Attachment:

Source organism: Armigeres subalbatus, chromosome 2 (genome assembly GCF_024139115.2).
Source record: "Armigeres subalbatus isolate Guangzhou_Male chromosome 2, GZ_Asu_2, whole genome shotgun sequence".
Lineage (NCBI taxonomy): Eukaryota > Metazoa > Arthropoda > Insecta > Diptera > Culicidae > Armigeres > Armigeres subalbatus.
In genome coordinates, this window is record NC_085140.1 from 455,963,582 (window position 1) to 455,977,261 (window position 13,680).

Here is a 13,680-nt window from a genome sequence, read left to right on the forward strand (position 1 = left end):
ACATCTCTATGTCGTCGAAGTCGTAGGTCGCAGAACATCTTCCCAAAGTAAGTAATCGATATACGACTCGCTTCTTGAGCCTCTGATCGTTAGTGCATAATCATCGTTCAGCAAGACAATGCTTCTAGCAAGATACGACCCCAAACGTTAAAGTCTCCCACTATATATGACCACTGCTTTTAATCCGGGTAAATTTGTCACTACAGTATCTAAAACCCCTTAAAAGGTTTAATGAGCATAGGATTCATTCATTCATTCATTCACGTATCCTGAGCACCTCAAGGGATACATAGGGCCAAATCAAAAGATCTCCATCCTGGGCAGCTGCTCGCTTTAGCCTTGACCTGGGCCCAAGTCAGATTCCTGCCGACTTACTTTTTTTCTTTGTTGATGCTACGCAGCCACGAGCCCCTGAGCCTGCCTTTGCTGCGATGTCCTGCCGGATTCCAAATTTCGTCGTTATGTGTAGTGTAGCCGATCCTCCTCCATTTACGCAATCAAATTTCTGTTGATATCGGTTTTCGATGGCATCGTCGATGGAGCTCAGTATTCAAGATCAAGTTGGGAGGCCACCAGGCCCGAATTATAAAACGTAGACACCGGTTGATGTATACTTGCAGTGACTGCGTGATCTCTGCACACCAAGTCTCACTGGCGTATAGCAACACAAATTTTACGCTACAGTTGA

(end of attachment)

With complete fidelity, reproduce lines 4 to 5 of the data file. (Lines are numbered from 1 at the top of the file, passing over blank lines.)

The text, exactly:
In genome coordinates, this window is record NC_085140.1 from 455,963,582 (window position 1) to 455,977,261 (window position 13,680).

Here is a 13,680-nt window from a genome sequence, read left to right on the forward strand (position 1 = left end):